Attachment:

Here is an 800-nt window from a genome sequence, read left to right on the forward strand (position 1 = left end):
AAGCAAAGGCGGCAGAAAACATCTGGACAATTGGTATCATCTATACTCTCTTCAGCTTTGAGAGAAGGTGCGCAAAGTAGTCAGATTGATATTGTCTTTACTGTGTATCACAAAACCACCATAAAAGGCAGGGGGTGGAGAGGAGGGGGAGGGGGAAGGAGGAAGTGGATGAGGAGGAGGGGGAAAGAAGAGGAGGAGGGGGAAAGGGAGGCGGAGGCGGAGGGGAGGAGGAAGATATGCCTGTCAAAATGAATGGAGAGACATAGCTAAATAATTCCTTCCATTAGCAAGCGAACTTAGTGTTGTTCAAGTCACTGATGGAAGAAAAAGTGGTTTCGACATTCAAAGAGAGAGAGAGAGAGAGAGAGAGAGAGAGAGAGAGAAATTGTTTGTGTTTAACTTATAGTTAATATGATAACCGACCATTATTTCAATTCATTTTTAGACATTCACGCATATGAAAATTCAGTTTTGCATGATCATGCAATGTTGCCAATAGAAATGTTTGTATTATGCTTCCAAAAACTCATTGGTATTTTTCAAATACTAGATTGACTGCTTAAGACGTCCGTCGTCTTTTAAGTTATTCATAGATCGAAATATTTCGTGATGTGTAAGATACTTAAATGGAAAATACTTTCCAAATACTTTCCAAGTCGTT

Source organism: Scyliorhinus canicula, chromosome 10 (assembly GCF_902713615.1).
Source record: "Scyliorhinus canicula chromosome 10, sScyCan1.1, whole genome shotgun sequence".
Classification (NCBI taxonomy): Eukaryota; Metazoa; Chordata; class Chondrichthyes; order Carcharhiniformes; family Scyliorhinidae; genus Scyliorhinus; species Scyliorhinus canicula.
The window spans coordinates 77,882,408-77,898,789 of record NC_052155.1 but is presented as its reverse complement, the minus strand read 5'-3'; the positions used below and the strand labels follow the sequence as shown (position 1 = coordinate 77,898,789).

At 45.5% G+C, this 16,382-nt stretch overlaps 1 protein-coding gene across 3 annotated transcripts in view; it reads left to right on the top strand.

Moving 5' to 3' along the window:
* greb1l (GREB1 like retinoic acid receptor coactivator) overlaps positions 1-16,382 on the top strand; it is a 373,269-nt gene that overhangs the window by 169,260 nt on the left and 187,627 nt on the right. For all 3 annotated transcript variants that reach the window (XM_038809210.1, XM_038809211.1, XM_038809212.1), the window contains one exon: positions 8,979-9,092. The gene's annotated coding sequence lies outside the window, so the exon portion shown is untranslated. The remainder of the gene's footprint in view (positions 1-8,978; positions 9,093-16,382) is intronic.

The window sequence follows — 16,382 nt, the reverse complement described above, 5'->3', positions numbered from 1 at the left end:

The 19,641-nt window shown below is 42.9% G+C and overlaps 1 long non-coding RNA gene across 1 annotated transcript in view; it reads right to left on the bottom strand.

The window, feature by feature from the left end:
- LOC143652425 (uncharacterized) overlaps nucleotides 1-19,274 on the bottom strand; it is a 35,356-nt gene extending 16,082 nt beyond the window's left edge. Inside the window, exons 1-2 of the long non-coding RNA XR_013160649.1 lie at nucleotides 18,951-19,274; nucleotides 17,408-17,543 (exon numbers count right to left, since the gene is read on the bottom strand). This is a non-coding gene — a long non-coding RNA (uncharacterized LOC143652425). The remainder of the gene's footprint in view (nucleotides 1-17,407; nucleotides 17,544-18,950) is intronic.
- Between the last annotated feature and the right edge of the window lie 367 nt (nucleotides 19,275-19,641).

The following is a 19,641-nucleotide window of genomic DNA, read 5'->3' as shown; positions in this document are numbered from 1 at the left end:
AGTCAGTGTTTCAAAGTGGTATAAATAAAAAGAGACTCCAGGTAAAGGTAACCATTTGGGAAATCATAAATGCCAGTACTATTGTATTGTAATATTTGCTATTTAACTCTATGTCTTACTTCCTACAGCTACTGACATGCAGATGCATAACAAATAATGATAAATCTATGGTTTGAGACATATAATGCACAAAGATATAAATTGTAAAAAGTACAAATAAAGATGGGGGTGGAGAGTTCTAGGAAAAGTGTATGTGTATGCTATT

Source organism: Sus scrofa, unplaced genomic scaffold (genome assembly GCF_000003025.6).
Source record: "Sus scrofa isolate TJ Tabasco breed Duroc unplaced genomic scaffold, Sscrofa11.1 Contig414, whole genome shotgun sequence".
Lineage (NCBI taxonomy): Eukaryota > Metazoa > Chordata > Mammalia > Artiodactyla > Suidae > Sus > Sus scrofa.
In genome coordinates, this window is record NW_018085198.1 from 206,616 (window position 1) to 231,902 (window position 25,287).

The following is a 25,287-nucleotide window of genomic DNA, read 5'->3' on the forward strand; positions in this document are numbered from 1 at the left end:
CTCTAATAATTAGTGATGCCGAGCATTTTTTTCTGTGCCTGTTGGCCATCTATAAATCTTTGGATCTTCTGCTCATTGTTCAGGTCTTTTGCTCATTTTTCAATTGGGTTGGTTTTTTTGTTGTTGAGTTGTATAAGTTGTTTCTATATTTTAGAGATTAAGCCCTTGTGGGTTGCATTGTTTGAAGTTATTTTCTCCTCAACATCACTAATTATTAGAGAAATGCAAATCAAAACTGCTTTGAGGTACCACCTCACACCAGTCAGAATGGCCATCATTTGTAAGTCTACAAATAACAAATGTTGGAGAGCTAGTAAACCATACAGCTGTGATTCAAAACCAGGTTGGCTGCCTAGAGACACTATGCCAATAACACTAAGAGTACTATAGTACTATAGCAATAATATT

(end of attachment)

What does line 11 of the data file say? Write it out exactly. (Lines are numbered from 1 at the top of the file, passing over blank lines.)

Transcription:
The 19,641-nt window shown below is 42.9% G+C and overlaps 1 long non-coding RNA gene across 1 annotated transcript in view; it reads right to left on the bottom strand.